This was the first workshop that I would be leading and I was fairly nervous about it. However, I was immediately at ease once I arrived to the Wildflower Home (WFH). The environment was so tranquil and peaceful; I could not picture a better place for the women here with their children. 

The WFH women enjoy jewelry making and so I wanted to introduce a material that they could mix in with the regular beads and string they are used to. I have always enjoyed paper folding crafts and wanted to take advantage of a skill that I knew fairly well. Two of my favourites are 3-D star folding and paper cranes. At first glance, the finished product looks complicated to make, however they are actually fairly easy to make.

The WFH women enjoy jewelry making and so I wanted to introduce a material that they could mix in with the regular beads and string they are used to. I have always enjoyed paper folding crafts and wanted to take advantage of a skill that I knew fairly well. Two of my favourites are 3-D star folding and paper cranes. At first glance, the finished product looks complicated to make, however they are actually fairly easy to make.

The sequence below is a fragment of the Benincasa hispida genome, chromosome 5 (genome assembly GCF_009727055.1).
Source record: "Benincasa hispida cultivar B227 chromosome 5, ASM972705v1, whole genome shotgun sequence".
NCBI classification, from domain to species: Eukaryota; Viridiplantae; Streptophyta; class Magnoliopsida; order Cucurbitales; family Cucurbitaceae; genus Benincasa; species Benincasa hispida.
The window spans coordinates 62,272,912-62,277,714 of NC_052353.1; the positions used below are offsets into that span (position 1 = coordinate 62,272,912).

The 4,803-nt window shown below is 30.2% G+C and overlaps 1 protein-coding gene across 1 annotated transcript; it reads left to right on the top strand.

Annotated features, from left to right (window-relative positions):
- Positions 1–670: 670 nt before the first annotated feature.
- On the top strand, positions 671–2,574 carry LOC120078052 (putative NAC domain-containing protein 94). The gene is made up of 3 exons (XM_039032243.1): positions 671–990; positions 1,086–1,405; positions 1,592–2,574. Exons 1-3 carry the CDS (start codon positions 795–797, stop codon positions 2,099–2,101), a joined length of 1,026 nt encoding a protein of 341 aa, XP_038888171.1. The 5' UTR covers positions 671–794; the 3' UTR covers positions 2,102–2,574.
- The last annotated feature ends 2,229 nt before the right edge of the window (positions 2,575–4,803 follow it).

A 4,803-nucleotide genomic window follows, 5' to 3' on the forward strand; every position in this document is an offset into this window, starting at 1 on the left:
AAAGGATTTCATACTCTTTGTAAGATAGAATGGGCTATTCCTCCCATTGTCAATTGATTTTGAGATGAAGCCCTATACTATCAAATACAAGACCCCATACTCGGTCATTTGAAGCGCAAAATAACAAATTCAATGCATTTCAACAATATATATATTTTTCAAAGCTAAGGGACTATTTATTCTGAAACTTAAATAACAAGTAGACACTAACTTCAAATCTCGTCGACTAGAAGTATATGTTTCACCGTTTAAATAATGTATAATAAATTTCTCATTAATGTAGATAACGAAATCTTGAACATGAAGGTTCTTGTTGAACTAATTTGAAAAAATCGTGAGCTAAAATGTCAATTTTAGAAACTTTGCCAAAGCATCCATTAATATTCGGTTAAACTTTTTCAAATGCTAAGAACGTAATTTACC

The first step of the workshop was to ensure that all the women knew how to fold the 3-D stars. The most difficult part was at the beginning since forming the basic pentagon star shape involves tying a knot with the strip of paper. You have to be quite careful not to rip the paper and to not press down the star shape too soon, otherwise the shape might not form properly. Once the base star shape is completed, then you simply fold the long strip over and over the side of the star and gently squeeze the corners to pop up the star so it becomes 3-D! For detailed instructions on how to fold lucky stars see: 
and make your own!